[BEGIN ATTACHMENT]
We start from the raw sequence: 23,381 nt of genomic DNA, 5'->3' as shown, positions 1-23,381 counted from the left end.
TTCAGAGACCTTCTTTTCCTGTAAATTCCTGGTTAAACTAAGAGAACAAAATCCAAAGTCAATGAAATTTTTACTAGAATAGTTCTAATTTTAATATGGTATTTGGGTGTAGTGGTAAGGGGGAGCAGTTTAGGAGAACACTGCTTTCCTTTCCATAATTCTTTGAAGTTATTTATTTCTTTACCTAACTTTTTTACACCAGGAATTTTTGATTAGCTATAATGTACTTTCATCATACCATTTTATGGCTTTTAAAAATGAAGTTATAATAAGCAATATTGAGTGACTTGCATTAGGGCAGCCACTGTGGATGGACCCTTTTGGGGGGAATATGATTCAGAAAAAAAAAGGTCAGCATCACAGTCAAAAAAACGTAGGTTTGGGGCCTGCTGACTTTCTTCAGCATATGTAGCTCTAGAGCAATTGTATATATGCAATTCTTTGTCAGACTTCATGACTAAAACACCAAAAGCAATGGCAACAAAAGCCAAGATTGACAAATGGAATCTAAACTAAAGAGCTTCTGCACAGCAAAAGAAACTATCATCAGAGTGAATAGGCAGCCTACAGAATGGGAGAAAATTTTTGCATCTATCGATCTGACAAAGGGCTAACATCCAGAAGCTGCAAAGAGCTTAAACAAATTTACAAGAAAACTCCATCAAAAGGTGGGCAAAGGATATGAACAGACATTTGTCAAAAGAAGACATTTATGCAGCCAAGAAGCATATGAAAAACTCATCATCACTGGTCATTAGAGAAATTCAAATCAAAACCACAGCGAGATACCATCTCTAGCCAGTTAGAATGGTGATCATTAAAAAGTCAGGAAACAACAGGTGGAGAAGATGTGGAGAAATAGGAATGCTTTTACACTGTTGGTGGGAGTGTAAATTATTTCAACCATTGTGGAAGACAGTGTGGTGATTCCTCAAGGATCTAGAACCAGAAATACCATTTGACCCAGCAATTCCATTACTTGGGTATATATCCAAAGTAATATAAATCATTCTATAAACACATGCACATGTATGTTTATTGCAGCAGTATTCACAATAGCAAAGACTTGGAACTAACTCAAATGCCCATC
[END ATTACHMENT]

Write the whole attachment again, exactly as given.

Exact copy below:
We start from the raw sequence: 23,381 nt of genomic DNA, 5'->3' as shown, positions 1-23,381 counted from the left end.
TTCAGAGACCTTCTTTTCCTGTAAATTCCTGGTTAAACTAAGAGAACAAAATCCAAAGTCAATGAAATTTTTACTAGAATAGTTCTAATTTTAATATGGTATTTGGGTGTAGTGGTAAGGGGGAGCAGTTTAGGAGAACACTGCTTTCCTTTCCATAATTCTTTGAAGTTATTTATTTCTTTACCTAACTTTTTTACACCAGGAATTTTTGATTAGCTATAATGTACTTTCATCATACCATTTTATGGCTTTTAAAAATGAAGTTATAATAAGCAATATTGAGTGACTTGCATTAGGGCAGCCACTGTGGATGGACCCTTTTGGGGGGAATATGATTCAGAAAAAAAAAGGTCAGCATCACAGTCAAAAAAACGTAGGTTTGGGGCCTGCTGACTTTCTTCAGCATATGTAGCTCTAGAGCAATTGTATATATGCAATTCTTTGTCAGACTTCATGACTAAAACACCAAAAGCAATGGCAACAAAAGCCAAGATTGACAAATGGAATCTAAACTAAAGAGCTTCTGCACAGCAAAAGAAACTATCATCAGAGTGAATAGGCAGCCTACAGAATGGGAGAAAATTTTTGCATCTATCGATCTGACAAAGGGCTAACATCCAGAAGCTGCAAAGAGCTTAAACAAATTTACAAGAAAACTCCATCAAAAGGTGGGCAAAGGATATGAACAGACATTTGTCAAAAGAAGACATTTATGCAGCCAAGAAGCATATGAAAAACTCATCATCACTGGTCATTAGAGAAATTCAAATCAAAACCACAGCGAGATACCATCTCTAGCCAGTTAGAATGGTGATCATTAAAAAGTCAGGAAACAACAGGTGGAGAAGATGTGGAGAAATAGGAATGCTTTTACACTGTTGGTGGGAGTGTAAATTATTTCAACCATTGTGGAAGACAGTGTGGTGATTCCTCAAGGATCTAGAACCAGAAATACCATTTGACCCAGCAATTCCATTACTTGGGTATATATCCAAAGTAATATAAATCATTCTATAAACACATGCACATGTATGTTTATTGCAGCAGTATTCACAATAGCAAAGACTTGGAACTAACTCAAATGCCCATC